**Step 4: Plug It Into the Inflation Formula**

Now just plug it into the inflation formula and calculate. First, subtract the CPI for the start date (A) from the later date (B), and divide it by the CPI for the start date (A). Then multiply the result by 100 to get the inflation rate percentage.

**how to do this:**

Inflation rate = ((b – a) / a) x 100

Inflation rate = ((119 – 111) / 111) x 100

Inflation rate = (8) / 111) x 100

Inflation rate = (0.072) x 100

inflation rate =** 7.2%**

## More Examples for How to Calculate the Inflation Rate

**1.** You would like to find out the inflation rate for bananas in March 2014 compared to July 2001. If a pound of bananas cost $0.52 in July 2001 and $0.59 in March 2014, the calculation would be as follows:

Start date: July 2001. Price: $0.52 = A

Expiry date: March 2014. Price: $0.59 = B

Inflation rate = ((b – a) / a) x 100

Inflation rate = ((0.59 – 0.52) / 0.52) x 100

Inflation rate = (0.07) / 0.52) x 100

Inflation rate = (0.07) / 0.52) x 100

Inflation rate = (0.1346) x 100

inflation rate =** 13.46%**

**2.** Let us now find the inflation rate for gasoline in July 2021 as compared to January 2002. The price of gasoline in January 2002 was $1.13 per gallon, and in July 2021 it was $3.23. You would first subtract $1.13(a) from $3.23(b), which is 2.1 and divide it by 1.13(a), resulting in 1.8584. To get the percentage, you multiply this by 100, and the inflation rate for gasoline is 185.84% in July 2021 compared to January 2002, meaning the price of a gallon of gas has more than doubled.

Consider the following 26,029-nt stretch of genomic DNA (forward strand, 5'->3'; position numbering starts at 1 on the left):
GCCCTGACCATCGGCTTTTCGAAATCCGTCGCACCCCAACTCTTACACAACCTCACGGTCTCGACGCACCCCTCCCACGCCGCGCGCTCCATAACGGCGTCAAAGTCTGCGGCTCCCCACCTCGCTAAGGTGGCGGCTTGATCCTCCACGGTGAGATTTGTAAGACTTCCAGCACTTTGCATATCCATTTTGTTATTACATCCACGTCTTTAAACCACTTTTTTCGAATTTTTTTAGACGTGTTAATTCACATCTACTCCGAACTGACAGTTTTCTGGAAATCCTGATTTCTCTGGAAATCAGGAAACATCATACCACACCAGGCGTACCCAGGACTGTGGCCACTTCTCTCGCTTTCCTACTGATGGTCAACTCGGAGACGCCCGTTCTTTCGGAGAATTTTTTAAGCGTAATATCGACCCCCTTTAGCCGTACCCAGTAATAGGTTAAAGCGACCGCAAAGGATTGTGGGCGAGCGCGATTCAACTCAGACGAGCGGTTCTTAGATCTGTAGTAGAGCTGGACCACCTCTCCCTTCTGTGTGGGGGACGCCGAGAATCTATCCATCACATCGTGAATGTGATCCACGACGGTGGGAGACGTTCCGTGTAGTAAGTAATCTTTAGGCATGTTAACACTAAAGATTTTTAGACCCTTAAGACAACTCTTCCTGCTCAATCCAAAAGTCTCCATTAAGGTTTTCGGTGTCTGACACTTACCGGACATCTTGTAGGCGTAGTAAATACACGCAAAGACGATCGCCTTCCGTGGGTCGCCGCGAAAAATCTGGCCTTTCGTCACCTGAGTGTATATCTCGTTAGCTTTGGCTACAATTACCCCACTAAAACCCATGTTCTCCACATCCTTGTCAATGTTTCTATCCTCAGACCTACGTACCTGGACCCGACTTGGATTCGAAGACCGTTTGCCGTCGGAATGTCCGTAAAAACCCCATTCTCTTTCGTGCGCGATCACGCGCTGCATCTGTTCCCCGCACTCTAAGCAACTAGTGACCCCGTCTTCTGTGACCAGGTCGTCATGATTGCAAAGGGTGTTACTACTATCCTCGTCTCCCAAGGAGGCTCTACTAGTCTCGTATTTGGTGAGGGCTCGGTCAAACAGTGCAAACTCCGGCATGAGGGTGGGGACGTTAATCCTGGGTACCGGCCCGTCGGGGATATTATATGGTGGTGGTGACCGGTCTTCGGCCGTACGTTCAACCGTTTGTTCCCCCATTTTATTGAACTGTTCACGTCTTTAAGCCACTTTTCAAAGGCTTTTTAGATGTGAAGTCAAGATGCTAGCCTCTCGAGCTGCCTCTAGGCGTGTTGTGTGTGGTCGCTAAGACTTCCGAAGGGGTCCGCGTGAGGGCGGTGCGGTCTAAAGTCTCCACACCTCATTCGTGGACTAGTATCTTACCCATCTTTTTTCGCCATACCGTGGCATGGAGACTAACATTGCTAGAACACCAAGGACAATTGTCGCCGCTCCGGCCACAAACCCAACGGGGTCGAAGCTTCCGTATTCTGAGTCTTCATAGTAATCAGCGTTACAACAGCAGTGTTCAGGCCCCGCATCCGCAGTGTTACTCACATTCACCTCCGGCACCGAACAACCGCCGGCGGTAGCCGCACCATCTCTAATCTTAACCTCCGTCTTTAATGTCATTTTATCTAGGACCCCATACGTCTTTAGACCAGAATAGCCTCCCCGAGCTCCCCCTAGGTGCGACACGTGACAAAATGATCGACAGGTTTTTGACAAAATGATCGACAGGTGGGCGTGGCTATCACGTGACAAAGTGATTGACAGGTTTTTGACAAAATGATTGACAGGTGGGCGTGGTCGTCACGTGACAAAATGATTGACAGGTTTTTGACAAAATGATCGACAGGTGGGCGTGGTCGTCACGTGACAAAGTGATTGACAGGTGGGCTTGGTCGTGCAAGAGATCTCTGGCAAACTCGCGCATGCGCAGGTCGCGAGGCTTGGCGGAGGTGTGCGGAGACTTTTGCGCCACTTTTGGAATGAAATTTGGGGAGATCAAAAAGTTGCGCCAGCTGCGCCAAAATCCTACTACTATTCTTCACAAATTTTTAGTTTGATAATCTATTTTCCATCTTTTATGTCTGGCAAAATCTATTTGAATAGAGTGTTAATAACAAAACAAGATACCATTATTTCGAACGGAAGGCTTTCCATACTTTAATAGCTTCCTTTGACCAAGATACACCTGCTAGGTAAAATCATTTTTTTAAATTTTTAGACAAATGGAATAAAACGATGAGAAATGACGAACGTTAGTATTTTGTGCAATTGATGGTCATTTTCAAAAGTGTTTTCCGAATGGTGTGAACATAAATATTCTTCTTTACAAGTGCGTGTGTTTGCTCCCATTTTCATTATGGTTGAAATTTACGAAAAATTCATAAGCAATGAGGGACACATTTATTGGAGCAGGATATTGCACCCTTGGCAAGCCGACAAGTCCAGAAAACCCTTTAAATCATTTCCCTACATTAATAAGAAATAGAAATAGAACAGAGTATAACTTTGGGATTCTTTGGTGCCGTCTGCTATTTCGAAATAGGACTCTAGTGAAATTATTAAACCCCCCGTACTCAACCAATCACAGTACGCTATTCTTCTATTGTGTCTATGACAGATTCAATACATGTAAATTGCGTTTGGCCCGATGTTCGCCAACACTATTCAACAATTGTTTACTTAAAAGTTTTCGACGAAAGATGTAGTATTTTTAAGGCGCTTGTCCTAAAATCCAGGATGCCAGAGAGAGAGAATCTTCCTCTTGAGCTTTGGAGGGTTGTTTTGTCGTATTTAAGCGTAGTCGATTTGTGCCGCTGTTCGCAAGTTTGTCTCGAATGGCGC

**3.** If you want to find the inflation rate of electricity in January 2018 as compared to January 2018. The CPI for electricity in 2010 was 191.083, and in 2018 it was 213.023. You would first subtract 191.083(a) from 213.023(b), which is 21.94, and divide it by 191.083(a), resulting in 0.1148. Multiply this by 100 to get the percentage, which will be 11.48%.

Now that you know the inflation rate formula and how to use it, you can apply it when making financial decisions. As a consumer, practicing using the formula and understanding how inflation works will help you make important decisions about your living and your future.

Source: Bureau of Labor Statistics

More inflation articles:

Use this free calculator to estimate inflation.

Learn how to use the inflation rate formula.

Review the definition of inflation.

Here’s how inflation affects housing.